Then I started to find things I already had, that I wanted out  and visible, because they made me feel even more connected to family, and to that essential sense of myself and where I came from.  I put vintage pillowcases on the bed, which my Mom noted had lived in Marpole before, in the home she grew up in a few blocks away on 62nd.  They had belonged to my grandmother, who lived her whole life in this neighbourhood, but who I never met.  I put out some vintage glass dishes, which I remembered sitting on my grandfather's bathroom counter when I was a kid, one filled with soap and one with cotton balls, but which my mom told me her mom used to store her hairpins in.  

It's all Valentinesy up in here.  Curriecat doesn't care as long as her pink blankie is on the bed.

The heart that started it all.  This was an Opening Night gift from my director, Rick Tae, when I performed in "A…My Name is Alice."  It hangs on my bedroom door.

The "doggie dishes."  The only thing I asked for from my Grandpa's house when he passed away, I remembered fishing out cotton balls and little hotel soaps from these as a kid.  My grandma Annette used them for her hairpins.  That's her on the left.

My dad thinks all the hearts are "too foufou".  That may be so.  I am unapologetically foufou.

That's it, that's all.

When I showed my parents my room on FaceTime, my dad grumbled that it was too girly, that no boy would like red hearts.  "It's too FOUFOU," he said jokingly-but-not.  ("

YOU'RE

FOUFOU" I shot back.  Great comeback, Dan.)   But the reality is, no boy lives here.  It's me, it's my room, and the connection to home and to family, and the feeling of belonging that it gives me, are worth the risk of a boy not liking it.  Of course it's not to everybody's taste.  It might not always be to mine.  But things can always change, and for right now I need my room to be a place I feel cozy, safe, and connected.   Home is where the heart is.  Literally.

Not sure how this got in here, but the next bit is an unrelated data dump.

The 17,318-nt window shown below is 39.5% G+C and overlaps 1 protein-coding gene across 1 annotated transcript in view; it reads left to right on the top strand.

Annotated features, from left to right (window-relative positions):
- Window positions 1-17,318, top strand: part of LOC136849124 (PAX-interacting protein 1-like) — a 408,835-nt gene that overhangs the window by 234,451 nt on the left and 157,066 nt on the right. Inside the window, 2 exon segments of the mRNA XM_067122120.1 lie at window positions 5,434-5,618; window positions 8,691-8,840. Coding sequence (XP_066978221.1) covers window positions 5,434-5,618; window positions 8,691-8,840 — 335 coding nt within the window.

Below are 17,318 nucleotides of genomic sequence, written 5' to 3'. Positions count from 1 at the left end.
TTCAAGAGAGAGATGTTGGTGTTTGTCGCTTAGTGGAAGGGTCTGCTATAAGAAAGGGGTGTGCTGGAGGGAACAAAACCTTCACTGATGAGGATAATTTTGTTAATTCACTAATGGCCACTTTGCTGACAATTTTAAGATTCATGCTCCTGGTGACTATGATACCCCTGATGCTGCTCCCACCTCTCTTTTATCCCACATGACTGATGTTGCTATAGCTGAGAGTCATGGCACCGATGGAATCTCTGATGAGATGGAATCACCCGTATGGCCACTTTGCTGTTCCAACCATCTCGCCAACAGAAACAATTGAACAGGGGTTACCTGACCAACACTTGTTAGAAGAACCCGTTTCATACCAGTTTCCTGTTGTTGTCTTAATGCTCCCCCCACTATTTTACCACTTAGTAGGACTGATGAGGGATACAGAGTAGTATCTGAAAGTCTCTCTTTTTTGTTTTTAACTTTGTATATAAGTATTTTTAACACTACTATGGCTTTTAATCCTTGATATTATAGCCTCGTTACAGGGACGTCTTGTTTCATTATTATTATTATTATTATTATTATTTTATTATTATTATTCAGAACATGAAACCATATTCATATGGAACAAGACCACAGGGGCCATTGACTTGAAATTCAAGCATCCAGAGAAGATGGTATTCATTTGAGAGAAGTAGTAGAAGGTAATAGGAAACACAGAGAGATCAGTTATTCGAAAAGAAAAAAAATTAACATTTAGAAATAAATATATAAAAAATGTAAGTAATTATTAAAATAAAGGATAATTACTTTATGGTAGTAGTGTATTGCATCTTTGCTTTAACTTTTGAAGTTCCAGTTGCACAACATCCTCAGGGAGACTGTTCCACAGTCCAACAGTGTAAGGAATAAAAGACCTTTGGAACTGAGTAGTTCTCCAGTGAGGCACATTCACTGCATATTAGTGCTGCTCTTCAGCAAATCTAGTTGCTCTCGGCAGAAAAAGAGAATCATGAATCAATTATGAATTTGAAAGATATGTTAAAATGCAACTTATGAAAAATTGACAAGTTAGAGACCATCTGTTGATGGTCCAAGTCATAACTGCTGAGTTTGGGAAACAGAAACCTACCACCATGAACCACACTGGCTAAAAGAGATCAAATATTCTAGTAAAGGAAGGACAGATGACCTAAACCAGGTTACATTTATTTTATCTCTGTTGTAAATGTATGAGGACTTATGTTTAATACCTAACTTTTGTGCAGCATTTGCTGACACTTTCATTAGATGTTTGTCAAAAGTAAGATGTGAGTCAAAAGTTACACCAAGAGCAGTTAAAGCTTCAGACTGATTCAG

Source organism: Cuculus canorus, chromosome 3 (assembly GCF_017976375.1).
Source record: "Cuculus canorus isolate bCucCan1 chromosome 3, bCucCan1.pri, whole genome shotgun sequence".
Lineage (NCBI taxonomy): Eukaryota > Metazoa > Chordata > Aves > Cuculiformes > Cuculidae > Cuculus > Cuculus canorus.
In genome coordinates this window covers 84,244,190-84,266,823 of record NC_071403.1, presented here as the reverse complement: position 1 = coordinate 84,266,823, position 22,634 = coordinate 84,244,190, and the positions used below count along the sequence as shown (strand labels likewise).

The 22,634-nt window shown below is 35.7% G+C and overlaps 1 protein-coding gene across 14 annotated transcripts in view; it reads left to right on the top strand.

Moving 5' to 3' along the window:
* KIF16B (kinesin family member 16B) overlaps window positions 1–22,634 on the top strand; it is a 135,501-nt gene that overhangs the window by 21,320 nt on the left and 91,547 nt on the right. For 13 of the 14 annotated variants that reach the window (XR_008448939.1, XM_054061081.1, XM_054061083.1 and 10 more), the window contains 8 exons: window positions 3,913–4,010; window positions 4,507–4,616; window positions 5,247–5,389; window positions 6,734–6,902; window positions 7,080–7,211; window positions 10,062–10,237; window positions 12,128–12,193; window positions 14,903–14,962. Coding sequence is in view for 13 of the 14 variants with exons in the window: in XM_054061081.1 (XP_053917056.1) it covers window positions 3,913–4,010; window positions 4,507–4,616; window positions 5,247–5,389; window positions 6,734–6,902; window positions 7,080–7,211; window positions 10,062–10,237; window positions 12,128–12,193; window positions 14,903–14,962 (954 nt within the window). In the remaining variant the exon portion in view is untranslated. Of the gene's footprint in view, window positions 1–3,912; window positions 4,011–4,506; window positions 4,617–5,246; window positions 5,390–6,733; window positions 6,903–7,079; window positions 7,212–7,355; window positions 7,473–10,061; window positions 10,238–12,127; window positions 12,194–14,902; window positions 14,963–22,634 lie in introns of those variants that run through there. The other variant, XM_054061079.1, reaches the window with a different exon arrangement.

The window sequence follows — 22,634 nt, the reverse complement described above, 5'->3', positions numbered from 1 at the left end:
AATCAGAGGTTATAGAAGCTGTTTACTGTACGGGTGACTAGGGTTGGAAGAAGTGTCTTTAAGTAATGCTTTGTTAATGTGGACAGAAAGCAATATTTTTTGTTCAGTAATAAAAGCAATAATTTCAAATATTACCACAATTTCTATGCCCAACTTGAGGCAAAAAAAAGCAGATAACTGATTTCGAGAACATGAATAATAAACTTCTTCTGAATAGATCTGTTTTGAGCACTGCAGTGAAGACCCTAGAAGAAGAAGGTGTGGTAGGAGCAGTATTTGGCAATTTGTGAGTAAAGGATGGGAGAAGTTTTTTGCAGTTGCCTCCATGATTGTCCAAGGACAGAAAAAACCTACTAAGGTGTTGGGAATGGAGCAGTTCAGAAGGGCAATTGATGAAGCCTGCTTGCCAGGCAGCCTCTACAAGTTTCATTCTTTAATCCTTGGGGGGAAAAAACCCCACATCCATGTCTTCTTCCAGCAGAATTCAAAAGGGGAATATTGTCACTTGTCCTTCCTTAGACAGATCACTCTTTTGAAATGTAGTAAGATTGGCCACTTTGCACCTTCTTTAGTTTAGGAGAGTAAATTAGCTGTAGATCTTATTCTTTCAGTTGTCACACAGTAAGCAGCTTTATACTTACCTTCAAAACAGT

On Mindfulness, Balance and Being Deliberate.

2014 was one of the busiest years on record.  I spent almost three months total outside the country.  I learned tons about my job and the company I work for.  I laid on a few different beaches, and visited the Houses of Parliament in Westminster. I went through a shitty breakup.  I went to Disneyland.  I acted in three productions, one of which was a super top secret non-rehearsed full-length musical.  I put a painful professional chapter behind me once and for all with respect to a bad business arrangement.   I staged Evita in my living room with my friends for my birthday (of course I played Eva, don't be silly).  I sat on three boards, helped organize a shoe-themed fundraiser, and met my first nephew, the darling Charles Alexander, known as Cal.  I saw a dead body (really).  I climbed a giant mountain in Wales.  I dyed my hair green, and then purple.  I sang karaoke in front of my work colleagues.  And then, in the last days of the year, I moved house.